Many couples come into counseling saying that they have realized they are just not compatible. One or both partners, but usually the woman, says that these areas of incompatibility are making the relationship hopeless. However, from my experience, there are usually not too many dealbreaker areas of incompatibility in a marriage. But there are some. Here are the five areas of incompatibility that can weaken your relationship. If you're currently single or dating, this is an important post for you too, as you can be sure to assess your relationship in terms of compatibility in these domains before choosing to marry or have children with a partner.
1. Attitudes about gender roles
This is a very important one. It can be very difficult to move forward if, for example, a man thinks that a woman's "job" is to be a wife and mother, and that his role is to be a breadwinner, and his wife wants to work full time outside the home. Often, women will say, "He just wants a woman like his mom, and I never thought that was the case when we were dating." Just as frequently, men say, "I thought she wanted to keep working, but it seems she expects me to support her while she stays home with the kids. I didn't have any idea she wanted that." Often, couples do not explicitly discuss what each partner thinks about gender roles prior to marriage (particularly as they apply to division of labor when parenting), so each partner feels hoodwinked and disappointed.
Usually, each partner's attitude about gender roles stems from early childhood experiences and observations of their own parents. If compatibility or compromise is to be reached on these issues, it often requires insight-oriented therapy to examine assumptions about gender, including where they came from and how they are currently hurting or helping your relationship.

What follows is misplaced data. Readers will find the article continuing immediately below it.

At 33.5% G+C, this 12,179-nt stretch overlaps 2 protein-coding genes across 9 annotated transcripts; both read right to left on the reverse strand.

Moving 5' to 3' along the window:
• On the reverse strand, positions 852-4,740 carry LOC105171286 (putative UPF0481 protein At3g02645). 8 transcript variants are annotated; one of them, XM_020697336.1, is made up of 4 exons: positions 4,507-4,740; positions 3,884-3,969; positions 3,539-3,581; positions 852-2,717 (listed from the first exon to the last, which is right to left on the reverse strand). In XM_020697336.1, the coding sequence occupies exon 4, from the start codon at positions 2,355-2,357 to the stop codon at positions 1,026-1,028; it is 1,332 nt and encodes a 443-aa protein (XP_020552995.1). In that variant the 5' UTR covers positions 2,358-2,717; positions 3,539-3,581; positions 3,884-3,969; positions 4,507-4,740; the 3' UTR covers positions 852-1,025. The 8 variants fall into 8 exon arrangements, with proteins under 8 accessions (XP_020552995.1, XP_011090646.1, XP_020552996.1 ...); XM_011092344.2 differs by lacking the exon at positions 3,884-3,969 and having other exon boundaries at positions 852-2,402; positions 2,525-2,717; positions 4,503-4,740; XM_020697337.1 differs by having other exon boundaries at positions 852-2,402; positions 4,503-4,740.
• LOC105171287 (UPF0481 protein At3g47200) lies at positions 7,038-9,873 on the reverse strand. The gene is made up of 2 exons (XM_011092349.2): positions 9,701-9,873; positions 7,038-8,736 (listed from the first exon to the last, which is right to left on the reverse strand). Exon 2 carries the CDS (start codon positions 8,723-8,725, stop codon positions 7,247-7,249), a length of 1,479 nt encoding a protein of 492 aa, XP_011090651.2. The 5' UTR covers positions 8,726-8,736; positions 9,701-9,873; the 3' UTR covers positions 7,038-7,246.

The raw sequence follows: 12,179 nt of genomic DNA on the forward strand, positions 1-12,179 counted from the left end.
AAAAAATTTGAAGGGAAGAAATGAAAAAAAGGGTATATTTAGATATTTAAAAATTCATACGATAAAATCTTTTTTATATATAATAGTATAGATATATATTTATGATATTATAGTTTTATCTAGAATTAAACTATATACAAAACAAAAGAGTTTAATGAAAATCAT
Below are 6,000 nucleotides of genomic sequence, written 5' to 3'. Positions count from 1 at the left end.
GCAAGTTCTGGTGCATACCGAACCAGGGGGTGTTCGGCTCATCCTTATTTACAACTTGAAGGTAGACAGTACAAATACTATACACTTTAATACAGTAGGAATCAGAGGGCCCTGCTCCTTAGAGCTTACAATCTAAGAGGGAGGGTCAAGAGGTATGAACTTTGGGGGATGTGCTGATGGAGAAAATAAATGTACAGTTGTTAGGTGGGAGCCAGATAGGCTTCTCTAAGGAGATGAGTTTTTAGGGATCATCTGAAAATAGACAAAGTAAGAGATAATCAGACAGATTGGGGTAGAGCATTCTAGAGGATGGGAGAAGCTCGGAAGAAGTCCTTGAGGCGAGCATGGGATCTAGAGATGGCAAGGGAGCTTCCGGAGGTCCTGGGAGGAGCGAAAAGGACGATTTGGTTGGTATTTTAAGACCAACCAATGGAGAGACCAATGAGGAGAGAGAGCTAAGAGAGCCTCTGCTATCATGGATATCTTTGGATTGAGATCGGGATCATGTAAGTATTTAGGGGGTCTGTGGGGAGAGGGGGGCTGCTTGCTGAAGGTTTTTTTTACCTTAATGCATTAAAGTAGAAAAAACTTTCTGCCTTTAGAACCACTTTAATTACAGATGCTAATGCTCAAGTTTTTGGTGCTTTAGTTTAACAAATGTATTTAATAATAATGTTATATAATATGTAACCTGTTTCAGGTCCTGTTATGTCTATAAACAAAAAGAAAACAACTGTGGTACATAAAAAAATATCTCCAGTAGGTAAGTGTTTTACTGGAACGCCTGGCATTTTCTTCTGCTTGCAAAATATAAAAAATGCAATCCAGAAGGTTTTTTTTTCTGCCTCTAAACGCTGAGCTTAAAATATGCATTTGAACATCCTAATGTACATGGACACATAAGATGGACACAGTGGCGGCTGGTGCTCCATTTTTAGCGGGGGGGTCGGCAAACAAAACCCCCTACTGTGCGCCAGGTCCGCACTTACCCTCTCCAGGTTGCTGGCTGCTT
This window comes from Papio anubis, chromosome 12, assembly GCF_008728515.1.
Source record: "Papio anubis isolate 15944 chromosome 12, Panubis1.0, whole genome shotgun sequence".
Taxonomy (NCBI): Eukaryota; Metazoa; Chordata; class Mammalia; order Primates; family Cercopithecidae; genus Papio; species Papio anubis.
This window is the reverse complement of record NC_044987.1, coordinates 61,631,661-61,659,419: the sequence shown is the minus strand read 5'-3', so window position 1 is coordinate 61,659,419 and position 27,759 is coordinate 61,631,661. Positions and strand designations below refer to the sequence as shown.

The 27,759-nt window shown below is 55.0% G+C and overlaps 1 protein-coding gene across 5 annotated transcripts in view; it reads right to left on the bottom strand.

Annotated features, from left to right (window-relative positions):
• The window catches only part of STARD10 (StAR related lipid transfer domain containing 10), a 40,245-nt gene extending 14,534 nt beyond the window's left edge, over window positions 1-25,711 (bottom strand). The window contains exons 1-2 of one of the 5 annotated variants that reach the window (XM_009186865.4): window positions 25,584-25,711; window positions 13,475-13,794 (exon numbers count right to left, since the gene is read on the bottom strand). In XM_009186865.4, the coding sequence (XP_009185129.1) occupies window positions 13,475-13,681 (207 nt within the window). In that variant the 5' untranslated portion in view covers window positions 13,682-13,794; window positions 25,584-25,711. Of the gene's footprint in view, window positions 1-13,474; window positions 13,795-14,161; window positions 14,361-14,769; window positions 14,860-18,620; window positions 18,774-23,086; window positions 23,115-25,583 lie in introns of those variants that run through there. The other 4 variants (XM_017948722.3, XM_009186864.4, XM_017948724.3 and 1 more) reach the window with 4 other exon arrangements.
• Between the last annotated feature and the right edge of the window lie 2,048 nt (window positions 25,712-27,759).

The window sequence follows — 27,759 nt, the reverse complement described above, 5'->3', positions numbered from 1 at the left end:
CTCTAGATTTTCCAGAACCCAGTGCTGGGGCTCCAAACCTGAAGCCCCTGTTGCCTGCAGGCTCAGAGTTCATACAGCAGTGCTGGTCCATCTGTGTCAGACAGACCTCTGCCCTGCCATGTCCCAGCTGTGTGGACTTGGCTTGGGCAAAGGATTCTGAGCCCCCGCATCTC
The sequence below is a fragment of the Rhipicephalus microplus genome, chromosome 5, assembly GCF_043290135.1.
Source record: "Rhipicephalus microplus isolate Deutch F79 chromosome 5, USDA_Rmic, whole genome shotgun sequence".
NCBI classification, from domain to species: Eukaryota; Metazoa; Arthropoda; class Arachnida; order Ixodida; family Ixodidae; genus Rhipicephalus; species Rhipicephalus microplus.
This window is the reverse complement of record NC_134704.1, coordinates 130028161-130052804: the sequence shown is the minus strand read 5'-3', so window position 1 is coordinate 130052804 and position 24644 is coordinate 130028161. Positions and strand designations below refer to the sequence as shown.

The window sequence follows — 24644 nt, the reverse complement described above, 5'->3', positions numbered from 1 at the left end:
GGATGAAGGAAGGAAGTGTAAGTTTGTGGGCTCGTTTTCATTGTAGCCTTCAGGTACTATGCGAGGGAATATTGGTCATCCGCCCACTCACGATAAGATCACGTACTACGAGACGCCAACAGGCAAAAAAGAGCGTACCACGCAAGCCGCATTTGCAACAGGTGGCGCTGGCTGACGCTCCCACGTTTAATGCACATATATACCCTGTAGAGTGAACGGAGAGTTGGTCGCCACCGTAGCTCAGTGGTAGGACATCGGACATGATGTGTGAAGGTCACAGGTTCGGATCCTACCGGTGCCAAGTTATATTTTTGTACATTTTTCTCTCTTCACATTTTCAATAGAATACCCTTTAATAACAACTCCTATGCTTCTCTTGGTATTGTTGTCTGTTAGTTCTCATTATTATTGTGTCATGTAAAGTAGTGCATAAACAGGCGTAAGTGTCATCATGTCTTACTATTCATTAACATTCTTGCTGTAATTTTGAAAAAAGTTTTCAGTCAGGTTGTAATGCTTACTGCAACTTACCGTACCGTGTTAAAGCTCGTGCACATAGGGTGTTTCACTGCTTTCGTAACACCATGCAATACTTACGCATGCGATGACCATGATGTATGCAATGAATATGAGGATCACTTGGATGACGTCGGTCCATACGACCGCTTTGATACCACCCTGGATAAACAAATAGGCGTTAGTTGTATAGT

2. The importance of sex
Note that I don't say "equal sex drives," because, especially in long-term monogamy, and double especially after kids, men usually have much higher sex drives than their wives. However, couples that really struggle have one partner who just doesn't think that sex is a big deal, and one who thinks it's essential for closeness. In two marriages where the wife's libido is next to nil, the one where this fact bothers the wife will be much happier than the one where the wife is not at all concerned. Check these guys' stories out for validation of this.
If you are the partner with the lower sex drive, the least helpful thing you can say is, "It's just sex! It's not a big deal!" And if you're the partner with the higher sex drive, the least helpful thing to say is, "Without sex, we're like roommates." Both of these statements invalidate the other person's entire worldview. Empathy and validation are key in coming to an understanding in this arena.
3. The importance of romance
Just like how women are more sexual at the beginning of a relationship, men are often more romantic. This is all biology and makes sense evolutionarily; the man is wooing the woman and the woman is enticing the male, both with the biological imperative to breed with the other (and the woman's imperative is to keep the male around for a couple of years afterwards, to help her raise a baby). But when one partner, whom I will call "the man" because, let's face it's, it's often the man, decides that romance is silly once you're already married, this can come as a tremendous blow to the other partner, who still yearns for this type of connection.